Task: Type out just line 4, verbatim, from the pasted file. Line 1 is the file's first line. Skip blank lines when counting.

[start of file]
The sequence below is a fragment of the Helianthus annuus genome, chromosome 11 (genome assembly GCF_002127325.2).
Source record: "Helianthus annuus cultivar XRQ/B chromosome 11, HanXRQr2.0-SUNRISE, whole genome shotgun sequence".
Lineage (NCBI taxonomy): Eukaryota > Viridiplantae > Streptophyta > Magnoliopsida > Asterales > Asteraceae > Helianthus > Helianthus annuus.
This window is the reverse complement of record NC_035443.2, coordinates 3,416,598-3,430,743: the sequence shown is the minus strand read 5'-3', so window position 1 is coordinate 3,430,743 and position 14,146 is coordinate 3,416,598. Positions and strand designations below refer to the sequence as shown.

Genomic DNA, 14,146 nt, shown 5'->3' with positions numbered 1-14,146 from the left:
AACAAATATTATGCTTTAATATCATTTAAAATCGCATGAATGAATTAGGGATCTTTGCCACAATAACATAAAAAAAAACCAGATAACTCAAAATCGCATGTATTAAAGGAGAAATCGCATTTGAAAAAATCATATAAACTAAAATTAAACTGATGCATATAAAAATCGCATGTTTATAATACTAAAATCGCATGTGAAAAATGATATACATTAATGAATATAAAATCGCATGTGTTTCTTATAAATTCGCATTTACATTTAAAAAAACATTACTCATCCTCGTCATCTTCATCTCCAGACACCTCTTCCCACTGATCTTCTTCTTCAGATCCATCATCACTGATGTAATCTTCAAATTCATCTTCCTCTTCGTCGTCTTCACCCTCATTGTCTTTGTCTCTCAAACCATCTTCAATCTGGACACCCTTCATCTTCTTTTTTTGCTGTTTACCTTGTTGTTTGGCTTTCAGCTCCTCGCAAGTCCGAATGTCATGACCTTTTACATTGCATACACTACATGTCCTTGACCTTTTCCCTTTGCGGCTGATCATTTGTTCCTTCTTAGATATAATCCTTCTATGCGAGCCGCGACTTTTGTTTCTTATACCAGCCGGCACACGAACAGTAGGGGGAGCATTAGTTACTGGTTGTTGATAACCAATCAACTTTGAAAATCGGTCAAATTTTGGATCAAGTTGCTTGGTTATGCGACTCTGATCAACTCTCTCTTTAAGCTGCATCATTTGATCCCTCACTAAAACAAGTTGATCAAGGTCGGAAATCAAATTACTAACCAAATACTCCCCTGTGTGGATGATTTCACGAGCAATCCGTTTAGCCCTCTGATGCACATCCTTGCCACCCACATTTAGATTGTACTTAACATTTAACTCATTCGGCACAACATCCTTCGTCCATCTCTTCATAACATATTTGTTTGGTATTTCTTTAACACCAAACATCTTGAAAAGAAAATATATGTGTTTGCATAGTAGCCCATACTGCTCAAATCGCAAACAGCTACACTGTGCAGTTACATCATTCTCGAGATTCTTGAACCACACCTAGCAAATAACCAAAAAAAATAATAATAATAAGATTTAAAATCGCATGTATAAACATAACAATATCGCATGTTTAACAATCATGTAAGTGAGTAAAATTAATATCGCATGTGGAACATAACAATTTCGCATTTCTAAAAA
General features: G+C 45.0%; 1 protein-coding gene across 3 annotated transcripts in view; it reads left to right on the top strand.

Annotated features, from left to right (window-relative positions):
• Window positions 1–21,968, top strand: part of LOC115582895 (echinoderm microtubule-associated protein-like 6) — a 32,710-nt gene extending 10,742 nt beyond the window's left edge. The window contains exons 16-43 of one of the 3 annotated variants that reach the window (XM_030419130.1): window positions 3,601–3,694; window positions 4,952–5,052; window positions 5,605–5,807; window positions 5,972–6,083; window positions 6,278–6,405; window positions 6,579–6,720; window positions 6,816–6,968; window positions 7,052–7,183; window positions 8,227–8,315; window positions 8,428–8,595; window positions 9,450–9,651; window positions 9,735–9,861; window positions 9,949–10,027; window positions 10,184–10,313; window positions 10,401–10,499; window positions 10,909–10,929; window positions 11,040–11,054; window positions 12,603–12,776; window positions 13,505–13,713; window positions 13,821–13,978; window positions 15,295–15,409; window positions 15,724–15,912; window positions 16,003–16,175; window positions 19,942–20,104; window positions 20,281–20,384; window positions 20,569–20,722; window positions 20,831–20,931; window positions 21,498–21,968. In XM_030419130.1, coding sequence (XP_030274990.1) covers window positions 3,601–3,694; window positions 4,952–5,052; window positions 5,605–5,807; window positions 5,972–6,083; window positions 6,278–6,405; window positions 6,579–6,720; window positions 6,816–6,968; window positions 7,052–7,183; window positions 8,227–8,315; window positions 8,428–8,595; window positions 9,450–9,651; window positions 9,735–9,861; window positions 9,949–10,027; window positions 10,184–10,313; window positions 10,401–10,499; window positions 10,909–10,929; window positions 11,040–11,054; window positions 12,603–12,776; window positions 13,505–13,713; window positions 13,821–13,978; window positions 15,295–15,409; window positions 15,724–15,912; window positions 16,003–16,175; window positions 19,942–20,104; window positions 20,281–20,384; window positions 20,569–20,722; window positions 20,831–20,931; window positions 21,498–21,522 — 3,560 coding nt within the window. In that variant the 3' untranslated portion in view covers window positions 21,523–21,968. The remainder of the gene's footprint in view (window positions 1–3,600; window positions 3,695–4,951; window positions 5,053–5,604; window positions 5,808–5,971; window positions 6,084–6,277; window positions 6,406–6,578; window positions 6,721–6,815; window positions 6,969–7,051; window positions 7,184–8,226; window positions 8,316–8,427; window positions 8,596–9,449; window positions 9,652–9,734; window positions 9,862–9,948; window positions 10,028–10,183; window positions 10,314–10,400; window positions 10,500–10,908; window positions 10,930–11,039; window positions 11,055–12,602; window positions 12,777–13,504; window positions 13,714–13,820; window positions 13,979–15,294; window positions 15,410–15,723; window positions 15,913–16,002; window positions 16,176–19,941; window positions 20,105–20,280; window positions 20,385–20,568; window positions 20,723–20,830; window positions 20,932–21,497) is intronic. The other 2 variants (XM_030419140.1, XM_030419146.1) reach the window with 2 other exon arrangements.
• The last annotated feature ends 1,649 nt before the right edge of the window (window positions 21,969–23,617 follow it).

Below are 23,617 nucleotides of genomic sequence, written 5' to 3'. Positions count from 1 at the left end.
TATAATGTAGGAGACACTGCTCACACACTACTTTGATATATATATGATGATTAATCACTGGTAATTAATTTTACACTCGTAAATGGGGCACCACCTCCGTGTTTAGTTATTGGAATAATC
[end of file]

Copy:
This window is the reverse complement of record NC_035443.2, coordinates 3,416,598-3,430,743: the sequence shown is the minus strand read 5'-3', so window position 1 is coordinate 3,430,743 and position 14,146 is coordinate 3,416,598. Positions and strand designations below refer to the sequence as shown.